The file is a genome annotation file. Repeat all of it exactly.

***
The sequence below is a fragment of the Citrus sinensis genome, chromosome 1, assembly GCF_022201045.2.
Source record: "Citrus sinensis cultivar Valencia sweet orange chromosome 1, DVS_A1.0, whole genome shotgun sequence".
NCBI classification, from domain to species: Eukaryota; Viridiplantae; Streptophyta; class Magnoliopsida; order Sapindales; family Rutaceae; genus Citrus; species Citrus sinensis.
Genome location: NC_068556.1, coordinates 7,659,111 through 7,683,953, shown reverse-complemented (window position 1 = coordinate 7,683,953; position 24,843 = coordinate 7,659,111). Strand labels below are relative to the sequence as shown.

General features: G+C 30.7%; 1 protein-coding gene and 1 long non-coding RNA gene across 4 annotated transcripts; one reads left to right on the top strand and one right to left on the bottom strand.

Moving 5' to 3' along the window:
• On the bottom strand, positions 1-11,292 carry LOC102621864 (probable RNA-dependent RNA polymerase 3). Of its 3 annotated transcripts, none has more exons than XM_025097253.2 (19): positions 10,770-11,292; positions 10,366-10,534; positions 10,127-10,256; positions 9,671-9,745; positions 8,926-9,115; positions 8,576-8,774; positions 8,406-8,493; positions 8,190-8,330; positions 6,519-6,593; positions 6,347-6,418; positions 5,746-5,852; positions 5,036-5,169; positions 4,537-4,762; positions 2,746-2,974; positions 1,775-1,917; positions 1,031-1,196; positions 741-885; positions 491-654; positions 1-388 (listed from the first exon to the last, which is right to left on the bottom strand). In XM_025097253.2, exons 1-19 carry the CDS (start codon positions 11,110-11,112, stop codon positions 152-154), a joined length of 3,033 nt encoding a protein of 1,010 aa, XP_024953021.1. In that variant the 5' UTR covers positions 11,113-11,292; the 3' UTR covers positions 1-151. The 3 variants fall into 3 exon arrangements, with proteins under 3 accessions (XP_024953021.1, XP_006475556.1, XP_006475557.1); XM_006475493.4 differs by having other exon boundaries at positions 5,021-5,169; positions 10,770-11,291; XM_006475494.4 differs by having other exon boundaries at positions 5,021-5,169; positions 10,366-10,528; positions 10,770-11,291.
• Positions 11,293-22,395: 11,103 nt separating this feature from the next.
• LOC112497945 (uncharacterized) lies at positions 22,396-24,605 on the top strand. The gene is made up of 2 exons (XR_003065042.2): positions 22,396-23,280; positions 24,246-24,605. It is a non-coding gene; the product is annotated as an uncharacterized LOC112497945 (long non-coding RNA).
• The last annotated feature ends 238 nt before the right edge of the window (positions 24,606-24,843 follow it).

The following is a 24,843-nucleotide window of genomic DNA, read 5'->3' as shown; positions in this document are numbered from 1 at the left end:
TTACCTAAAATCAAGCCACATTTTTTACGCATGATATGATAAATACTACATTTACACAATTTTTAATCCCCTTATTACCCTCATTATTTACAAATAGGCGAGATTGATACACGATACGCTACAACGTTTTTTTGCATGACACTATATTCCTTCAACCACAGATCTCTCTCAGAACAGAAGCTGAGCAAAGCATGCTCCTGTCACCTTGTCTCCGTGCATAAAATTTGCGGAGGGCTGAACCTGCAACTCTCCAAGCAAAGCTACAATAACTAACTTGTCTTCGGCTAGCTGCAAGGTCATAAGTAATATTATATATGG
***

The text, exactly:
The sequence below is a fragment of the Citrus sinensis genome, chromosome 1, assembly GCF_022201045.2.
Source record: "Citrus sinensis cultivar Valencia sweet orange chromosome 1, DVS_A1.0, whole genome shotgun sequence".
NCBI classification, from domain to species: Eukaryota; Viridiplantae; Streptophyta; class Magnoliopsida; order Sapindales; family Rutaceae; genus Citrus; species Citrus sinensis.
Genome location: NC_068556.1, coordinates 7,659,111 through 7,683,953, shown reverse-complemented (window position 1 = coordinate 7,683,953; position 24,843 = coordinate 7,659,111). Strand labels below are relative to the sequence as shown.

General features: G+C 30.7%; 1 protein-coding gene and 1 long non-coding RNA gene across 4 annotated transcripts; one reads left to right on the top strand and one right to left on the bottom strand.

Moving 5' to 3' along the window:
• On the bottom strand, positions 1-11,292 carry LOC102621864 (probable RNA-dependent RNA polymerase 3). Of its 3 annotated transcripts, none has more exons than XM_025097253.2 (19): positions 10,770-11,292; positions 10,366-10,534; positions 10,127-10,256; positions 9,671-9,745; positions 8,926-9,115; positions 8,576-8,774; positions 8,406-8,493; positions 8,190-8,330; positions 6,519-6,593; positions 6,347-6,418; positions 5,746-5,852; positions 5,036-5,169; positions 4,537-4,762; positions 2,746-2,974; positions 1,775-1,917; positions 1,031-1,196; positions 741-885; positions 491-654; positions 1-388 (listed from the first exon to the last, which is right to left on the bottom strand). In XM_025097253.2, exons 1-19 carry the CDS (start codon positions 11,110-11,112, stop codon positions 152-154), a joined length of 3,033 nt encoding a protein of 1,010 aa, XP_024953021.1. In that variant the 5' UTR covers positions 11,113-11,292; the 3' UTR covers positions 1-151. The 3 variants fall into 3 exon arrangements, with proteins under 3 accessions (XP_024953021.1, XP_006475556.1, XP_006475557.1); XM_006475493.4 differs by having other exon boundaries at positions 5,021-5,169; positions 10,770-11,291; XM_006475494.4 differs by having other exon boundaries at positions 5,021-5,169; positions 10,366-10,528; positions 10,770-11,291.
• Positions 11,293-22,395: 11,103 nt separating this feature from the next.
• LOC112497945 (uncharacterized) lies at positions 22,396-24,605 on the top strand. The gene is made up of 2 exons (XR_003065042.2): positions 22,396-23,280; positions 24,246-24,605. It is a non-coding gene; the product is annotated as an uncharacterized LOC112497945 (long non-coding RNA).
• The last annotated feature ends 238 nt before the right edge of the window (positions 24,606-24,843 follow it).

The following is a 24,843-nucleotide window of genomic DNA, read 5'->3' as shown; positions in this document are numbered from 1 at the left end:
TTACCTAAAATCAAGCCACATTTTTTACGCATGATATGATAAATACTACATTTACACAATTTTTAATCCCCTTATTACCCTCATTATTTACAAATAGGCGAGATTGATACACGATACGCTACAACGTTTTTTTGCATGACACTATATTCCTTCAACCACAGATCTCTCTCAGAACAGAAGCTGAGCAAAGCATGCTCCTGTCACCTTGTCTCCGTGCATAAAATTTGCGGAGGGCTGAACCTGCAACTCTCCAAGCAAAGCTACAATAACTAACTTGTCTTCGGCTAGCTGCAAGGTCATAAGTAATATTATATATGG